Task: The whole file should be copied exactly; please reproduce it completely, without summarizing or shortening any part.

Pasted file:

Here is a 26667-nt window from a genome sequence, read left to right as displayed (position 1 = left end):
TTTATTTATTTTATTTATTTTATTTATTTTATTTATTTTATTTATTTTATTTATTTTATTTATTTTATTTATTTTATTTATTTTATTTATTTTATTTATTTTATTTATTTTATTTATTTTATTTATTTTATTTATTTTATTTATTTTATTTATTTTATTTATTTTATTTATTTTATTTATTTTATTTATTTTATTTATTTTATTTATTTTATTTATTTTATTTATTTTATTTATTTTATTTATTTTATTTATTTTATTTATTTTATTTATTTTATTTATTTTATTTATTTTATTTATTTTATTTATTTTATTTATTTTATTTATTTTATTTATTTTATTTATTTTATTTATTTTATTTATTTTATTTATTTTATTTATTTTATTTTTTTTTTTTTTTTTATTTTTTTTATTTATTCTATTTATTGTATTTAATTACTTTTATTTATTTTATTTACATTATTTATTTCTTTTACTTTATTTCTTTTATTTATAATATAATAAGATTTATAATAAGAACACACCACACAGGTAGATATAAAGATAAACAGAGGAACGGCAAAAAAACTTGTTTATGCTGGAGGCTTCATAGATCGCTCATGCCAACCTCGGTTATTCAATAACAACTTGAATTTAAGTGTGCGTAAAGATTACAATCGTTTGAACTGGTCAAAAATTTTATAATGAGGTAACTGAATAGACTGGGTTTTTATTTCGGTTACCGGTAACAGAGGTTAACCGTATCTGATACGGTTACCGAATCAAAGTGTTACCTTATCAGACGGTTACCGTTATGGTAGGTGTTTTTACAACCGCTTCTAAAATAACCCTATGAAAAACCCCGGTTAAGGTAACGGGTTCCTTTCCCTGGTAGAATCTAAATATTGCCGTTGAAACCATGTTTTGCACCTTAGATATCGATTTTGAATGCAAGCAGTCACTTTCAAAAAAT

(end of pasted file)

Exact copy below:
Here is a 26667-nt window from a genome sequence, read left to right as displayed (position 1 = left end):
TTTATTTATTTTATTTATTTTATTTATTTTATTTATTTTATTTATTTTATTTATTTTATTTATTTTATTTATTTTATTTATTTTATTTATTTTATTTATTTTATTTATTTTATTTATTTTATTTATTTTATTTATTTTATTTATTTTATTTATTTTATTTATTTTATTTATTTTATTTATTTTATTTATTTTATTTATTTTATTTATTTTATTTATTTTATTTATTTTATTTATTTTATTTATTTTATTTATTTTATTTATTTTATTTATTTTATTTATTTTATTTATTTTATTTATTTTATTTATTTTATTTATTTTATTTATTTTATTTATTTTATTTATTTTATTTATTTTATTTATTTTATTTATTTTATTTATTTTATTTTTTTTTTTTTTTTTATTTTTTTTATTTATTCTATTTATTGTATTTAATTACTTTTATTTATTTTATTTACATTATTTATTTCTTTTACTTTATTTCTTTTATTTATAATATAATAAGATTTATAATAAGAACACACCACACAGGTAGATATAAAGATAAACAGAGGAACGGCAAAAAAACTTGTTTATGCTGGAGGCTTCATAGATCGCTCATGCCAACCTCGGTTATTCAATAACAACTTGAATTTAAGTGTGCGTAAAGATTACAATCGTTTGAACTGGTCAAAAATTTTATAATGAGGTAACTGAATAGACTGGGTTTTTATTTCGGTTACCGGTAACAGAGGTTAACCGTATCTGATACGGTTACCGAATCAAAGTGTTACCTTATCAGACGGTTACCGTTATGGTAGGTGTTTTTACAACCGCTTCTAAAATAACCCTATGAAAAACCCCGGTTAAGGTAACGGGTTCCTTTCCCTGGTAGAATCTAAATATTGCCGTTGAAACCATGTTTTGCACCTTAGATATCGATTTTGAATGCAAGCAGTCACTTTCAAAAAAT